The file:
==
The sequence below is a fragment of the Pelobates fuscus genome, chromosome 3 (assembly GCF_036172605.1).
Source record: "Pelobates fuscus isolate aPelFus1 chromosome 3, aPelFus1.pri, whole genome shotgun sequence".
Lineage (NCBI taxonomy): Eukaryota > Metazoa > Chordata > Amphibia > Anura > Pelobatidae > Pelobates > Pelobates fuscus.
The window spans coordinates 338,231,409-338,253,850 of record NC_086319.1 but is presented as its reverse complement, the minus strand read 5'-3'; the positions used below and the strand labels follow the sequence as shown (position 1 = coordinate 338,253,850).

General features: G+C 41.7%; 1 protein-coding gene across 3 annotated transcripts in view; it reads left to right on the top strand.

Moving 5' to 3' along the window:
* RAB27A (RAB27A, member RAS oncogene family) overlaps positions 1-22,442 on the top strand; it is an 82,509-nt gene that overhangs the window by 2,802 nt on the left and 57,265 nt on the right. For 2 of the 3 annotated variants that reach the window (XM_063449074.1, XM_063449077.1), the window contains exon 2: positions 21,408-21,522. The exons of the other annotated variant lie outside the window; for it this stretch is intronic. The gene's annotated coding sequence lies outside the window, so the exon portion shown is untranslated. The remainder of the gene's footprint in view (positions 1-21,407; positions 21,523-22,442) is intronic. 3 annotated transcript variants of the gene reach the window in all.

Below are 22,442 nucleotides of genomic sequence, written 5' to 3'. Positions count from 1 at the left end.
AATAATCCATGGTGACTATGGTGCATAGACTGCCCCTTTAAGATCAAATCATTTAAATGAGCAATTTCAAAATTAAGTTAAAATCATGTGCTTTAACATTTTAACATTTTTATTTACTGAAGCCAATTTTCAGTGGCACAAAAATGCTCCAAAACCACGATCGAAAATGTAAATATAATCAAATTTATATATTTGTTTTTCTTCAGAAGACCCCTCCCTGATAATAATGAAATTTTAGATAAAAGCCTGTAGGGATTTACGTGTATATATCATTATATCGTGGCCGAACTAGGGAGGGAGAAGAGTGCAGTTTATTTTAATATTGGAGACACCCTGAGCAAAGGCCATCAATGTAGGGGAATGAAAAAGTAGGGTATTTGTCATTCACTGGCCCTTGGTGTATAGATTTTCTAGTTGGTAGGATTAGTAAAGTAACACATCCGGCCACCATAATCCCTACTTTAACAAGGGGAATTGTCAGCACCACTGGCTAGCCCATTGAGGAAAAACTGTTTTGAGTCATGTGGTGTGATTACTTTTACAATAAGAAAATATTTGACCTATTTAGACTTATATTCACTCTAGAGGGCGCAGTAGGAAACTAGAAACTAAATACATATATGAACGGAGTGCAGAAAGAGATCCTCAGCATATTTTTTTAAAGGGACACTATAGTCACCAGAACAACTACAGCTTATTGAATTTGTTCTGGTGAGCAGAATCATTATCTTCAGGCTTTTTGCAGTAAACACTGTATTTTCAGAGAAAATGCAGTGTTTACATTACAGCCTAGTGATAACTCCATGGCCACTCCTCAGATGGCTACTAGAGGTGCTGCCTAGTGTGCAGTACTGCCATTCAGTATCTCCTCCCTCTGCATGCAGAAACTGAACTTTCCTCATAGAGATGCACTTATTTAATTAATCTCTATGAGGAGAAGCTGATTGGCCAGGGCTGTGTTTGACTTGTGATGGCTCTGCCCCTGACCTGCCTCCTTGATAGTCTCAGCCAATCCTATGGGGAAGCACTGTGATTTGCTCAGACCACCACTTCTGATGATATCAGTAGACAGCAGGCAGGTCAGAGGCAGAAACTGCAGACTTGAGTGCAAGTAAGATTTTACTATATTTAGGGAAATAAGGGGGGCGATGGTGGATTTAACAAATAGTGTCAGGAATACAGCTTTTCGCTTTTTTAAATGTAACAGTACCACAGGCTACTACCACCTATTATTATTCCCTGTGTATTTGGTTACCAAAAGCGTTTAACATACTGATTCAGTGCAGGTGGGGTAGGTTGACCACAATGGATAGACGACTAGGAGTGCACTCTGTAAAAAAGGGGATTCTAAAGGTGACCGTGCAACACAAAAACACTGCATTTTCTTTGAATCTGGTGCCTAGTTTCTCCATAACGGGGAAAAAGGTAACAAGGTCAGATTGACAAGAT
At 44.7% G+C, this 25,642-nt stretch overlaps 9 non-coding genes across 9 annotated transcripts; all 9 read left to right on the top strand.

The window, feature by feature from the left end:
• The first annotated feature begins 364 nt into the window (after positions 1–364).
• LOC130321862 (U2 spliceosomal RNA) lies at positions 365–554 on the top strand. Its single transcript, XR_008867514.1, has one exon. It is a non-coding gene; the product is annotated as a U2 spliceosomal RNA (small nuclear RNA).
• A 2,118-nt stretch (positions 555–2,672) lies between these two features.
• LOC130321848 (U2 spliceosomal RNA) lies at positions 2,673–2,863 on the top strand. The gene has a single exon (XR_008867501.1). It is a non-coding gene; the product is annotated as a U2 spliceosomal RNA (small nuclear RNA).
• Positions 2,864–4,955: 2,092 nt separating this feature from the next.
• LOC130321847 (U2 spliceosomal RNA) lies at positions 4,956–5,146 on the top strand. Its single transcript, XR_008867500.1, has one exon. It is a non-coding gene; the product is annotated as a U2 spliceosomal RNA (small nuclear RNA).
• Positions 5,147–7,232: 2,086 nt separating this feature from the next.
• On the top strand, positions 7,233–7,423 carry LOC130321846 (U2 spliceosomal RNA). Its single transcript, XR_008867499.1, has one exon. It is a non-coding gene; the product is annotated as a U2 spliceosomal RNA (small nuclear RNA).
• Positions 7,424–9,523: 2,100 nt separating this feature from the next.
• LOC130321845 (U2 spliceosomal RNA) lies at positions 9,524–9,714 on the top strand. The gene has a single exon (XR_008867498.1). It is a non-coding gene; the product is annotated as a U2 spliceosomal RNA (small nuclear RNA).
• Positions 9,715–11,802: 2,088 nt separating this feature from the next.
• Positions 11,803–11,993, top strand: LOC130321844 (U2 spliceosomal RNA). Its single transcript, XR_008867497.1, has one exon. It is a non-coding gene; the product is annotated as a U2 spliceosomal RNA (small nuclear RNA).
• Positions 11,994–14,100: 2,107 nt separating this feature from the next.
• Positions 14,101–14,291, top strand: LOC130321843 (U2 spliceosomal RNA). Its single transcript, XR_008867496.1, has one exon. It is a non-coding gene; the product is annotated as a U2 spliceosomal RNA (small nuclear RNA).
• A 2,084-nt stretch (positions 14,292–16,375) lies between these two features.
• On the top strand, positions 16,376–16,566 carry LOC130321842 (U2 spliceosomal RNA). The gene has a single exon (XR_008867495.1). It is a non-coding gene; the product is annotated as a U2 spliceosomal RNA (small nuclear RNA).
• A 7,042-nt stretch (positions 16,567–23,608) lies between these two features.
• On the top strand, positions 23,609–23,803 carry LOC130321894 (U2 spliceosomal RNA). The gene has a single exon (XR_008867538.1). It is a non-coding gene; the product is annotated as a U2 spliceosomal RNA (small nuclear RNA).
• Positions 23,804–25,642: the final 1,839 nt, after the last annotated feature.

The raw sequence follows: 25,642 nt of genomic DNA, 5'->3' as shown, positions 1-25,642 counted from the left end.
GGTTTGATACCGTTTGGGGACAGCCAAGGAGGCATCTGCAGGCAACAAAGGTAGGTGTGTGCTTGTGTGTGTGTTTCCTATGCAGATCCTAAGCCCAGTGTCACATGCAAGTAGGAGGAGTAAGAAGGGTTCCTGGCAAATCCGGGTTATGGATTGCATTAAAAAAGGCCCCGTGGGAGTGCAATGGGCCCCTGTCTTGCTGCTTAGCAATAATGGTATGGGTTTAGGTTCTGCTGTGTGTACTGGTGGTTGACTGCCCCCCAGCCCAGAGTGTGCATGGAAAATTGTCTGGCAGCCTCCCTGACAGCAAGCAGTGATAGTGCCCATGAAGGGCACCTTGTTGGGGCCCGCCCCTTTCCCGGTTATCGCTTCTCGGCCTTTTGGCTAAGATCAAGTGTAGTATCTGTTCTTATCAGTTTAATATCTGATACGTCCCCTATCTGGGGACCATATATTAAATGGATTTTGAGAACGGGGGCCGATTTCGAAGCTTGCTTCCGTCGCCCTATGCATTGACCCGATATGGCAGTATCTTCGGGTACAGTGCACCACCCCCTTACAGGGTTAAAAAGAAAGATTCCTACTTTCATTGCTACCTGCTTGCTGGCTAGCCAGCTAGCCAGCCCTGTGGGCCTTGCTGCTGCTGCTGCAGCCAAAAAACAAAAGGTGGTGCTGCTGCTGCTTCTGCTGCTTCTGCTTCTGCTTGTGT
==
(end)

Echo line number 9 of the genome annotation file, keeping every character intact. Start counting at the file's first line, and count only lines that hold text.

AATAATCCATGGTGACTATGGTGCATAGACTGCCCCTTTAAGATCAAATCATTTAAATGAGCAATTTCAAAATTAAGTTAAAATCATGTGCTTTAACATTTTAACATTTTTATTTACTGAAGCCAATTTTCAGTGGCACAAAAATGCTCCAAAACCACGATCGAAAATGTAAATATAATCAAATTTATATATTTGTTTTTCTTCAGAAGACCCCTCCCTGATAATAATGAAATTTTAGATAAAAGCCTGTAGGGATTTACGTGTATATATCATTATATCGTGGCCGAACTAGGGAGGGAGAAGAGTGCAGTTTATTTTAATATTGGAGACACCCTGAGCAAAGGCCATCAATGTAGGGGAATGAAAAAGTAGGGTATTTGTCATTCACTGGCCCTTGGTGTATAGATTTTCTAGTTGGTAGGATTAGTAAAGTAACACATCCGGCCACCATAATCCCTACTTTAACAAGGGGAATTGTCAGCACCACTGGCTAGCCCATTGAGGAAAAACTGTTTTGAGTCATGTGGTGTGATTACTTTTACAATAAGAAAATATTTGACCTATTTAGACTTATATTCACTCTAGAGGGCGCAGTAGGAAACTAGAAACTAAATACATATATGAACGGAGTGCAGAAAGAGATCCTCAGCATATTTTTTTAAAGGGACACTATAGTCACCAGAACAACTACAGCTTATTGAATTTGTTCTGGTGAGCAGAATCATTATCTTCAGGCTTTTTGCAGTAAACACTGTATTTTCAGAGAAAATGCAGTGTTTACATTACAGCCTAGTGATAACTCCATGGCCACTCCTCAGATGGCTACTAGAGGTGCTGCCTAGTGTGCAGTACTGCCATTCAGTATCTCCTCCCTCTGCATGCAGAAACTGAACTTTCCTCATAGAGATGCACTTATTTAATTAATCTCTATGAGGAGAAGCTGATTGGCCAGGGCTGTGTTTGACTTGTGATGGCTCTGCCCCTGACCTGCCTCCTTGATAGTCTCAGCCAATCCTATGGGGAAGCACTGTGATTTGCTCAGACCACCACTTCTGATGATATCAGTAGACAGCAGGCAGGTCAGAGGCAGAAACTGCAGACTTGAGTGCAAGTAAGATTTTACTATATTTAGGGAAATAAGGGGGGCGATGGTGGATTTAACAAATAGTGTCAGGAATACAGCTTTTCGCTTTTTTAAATGTAACAGTACCACAGGCTACTACCACCTATTATTATTCCCTGTGTATTTGGTTACCAAAAGCGTTTAACATACTGATTCAGTGCAGGTGGGGTAGGTTGACCACAATGGATAGACGACTAGGAGTGCACTCTGTAAAAAAGGGGATTCTAAAGGTGACCGTGCAACACAAAAACACTGCATTTTCTTTGAATCTGGTGCCTAGTTTCTCCATAACGGGGAAAAAGGTAACAAGGTCAGATTGACAAGAT